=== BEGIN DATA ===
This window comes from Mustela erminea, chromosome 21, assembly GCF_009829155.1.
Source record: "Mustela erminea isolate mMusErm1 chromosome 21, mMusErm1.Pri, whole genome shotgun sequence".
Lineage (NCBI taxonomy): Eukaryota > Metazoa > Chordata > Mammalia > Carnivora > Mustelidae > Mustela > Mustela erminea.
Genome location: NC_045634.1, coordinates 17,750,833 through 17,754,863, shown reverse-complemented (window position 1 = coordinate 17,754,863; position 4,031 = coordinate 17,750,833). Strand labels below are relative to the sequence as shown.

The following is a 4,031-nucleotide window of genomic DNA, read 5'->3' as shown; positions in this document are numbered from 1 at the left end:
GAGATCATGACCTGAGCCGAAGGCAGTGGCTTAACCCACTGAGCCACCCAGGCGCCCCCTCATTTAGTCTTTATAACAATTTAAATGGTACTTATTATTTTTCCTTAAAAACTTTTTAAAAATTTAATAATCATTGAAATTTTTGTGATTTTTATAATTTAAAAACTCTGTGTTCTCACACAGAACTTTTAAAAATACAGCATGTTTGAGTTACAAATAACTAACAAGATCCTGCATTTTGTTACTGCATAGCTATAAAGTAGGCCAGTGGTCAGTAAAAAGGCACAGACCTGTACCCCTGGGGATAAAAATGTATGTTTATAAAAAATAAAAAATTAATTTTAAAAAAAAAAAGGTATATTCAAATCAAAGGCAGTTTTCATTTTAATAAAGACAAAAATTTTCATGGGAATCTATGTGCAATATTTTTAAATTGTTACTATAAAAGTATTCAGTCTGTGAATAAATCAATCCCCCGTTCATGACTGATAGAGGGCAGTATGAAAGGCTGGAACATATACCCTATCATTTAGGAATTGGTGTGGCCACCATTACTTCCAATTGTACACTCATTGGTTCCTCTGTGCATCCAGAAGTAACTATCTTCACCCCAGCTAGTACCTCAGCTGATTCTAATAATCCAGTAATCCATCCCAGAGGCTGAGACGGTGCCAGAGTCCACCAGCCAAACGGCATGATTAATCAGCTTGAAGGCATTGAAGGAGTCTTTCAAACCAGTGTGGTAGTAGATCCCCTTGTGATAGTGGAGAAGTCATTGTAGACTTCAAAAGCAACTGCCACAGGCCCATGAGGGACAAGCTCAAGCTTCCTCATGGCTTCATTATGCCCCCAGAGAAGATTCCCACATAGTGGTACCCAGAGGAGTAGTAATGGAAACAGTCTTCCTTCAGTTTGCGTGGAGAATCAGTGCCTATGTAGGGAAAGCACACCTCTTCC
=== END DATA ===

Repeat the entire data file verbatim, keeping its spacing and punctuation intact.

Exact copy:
This window comes from Mustela erminea, chromosome 21, assembly GCF_009829155.1.
Source record: "Mustela erminea isolate mMusErm1 chromosome 21, mMusErm1.Pri, whole genome shotgun sequence".
Lineage (NCBI taxonomy): Eukaryota > Metazoa > Chordata > Mammalia > Carnivora > Mustelidae > Mustela > Mustela erminea.
Genome location: NC_045634.1, coordinates 17,750,833 through 17,754,863, shown reverse-complemented (window position 1 = coordinate 17,754,863; position 4,031 = coordinate 17,750,833). Strand labels below are relative to the sequence as shown.

The following is a 4,031-nucleotide window of genomic DNA, read 5'->3' as shown; positions in this document are numbered from 1 at the left end:
GAGATCATGACCTGAGCCGAAGGCAGTGGCTTAACCCACTGAGCCACCCAGGCGCCCCCTCATTTAGTCTTTATAACAATTTAAATGGTACTTATTATTTTTCCTTAAAAACTTTTTAAAAATTTAATAATCATTGAAATTTTTGTGATTTTTATAATTTAAAAACTCTGTGTTCTCACACAGAACTTTTAAAAATACAGCATGTTTGAGTTACAAATAACTAACAAGATCCTGCATTTTGTTACTGCATAGCTATAAAGTAGGCCAGTGGTCAGTAAAAAGGCACAGACCTGTACCCCTGGGGATAAAAATGTATGTTTATAAAAAATAAAAAATTAATTTTAAAAAAAAAAAGGTATATTCAAATCAAAGGCAGTTTTCATTTTAATAAAGACAAAAATTTTCATGGGAATCTATGTGCAATATTTTTAAATTGTTACTATAAAAGTATTCAGTCTGTGAATAAATCAATCCCCCGTTCATGACTGATAGAGGGCAGTATGAAAGGCTGGAACATATACCCTATCATTTAGGAATTGGTGTGGCCACCATTACTTCCAATTGTACACTCATTGGTTCCTCTGTGCATCCAGAAGTAACTATCTTCACCCCAGCTAGTACCTCAGCTGATTCTAATAATCCAGTAATCCATCCCAGAGGCTGAGACGGTGCCAGAGTCCACCAGCCAAACGGCATGATTAATCAGCTTGAAGGCATTGAAGGAGTCTTTCAAACCAGTGTGGTAGTAGATCCCCTTGTGATAGTGGAGAAGTCATTGTAGACTTCAAAAGCAACTGCCACAGGCCCATGAGGGACAAGCTCAAGCTTCCTCATGGCTTCATTATGCCCCCAGAGAAGATTCCCACATAGTGGTACCCAGAGGAGTAGTAATGGAAACAGTCTTCCTTCAGTTTGCGTGGAGAATCAGTGCCTATGTAGGGAAAGCACACCTCTTCC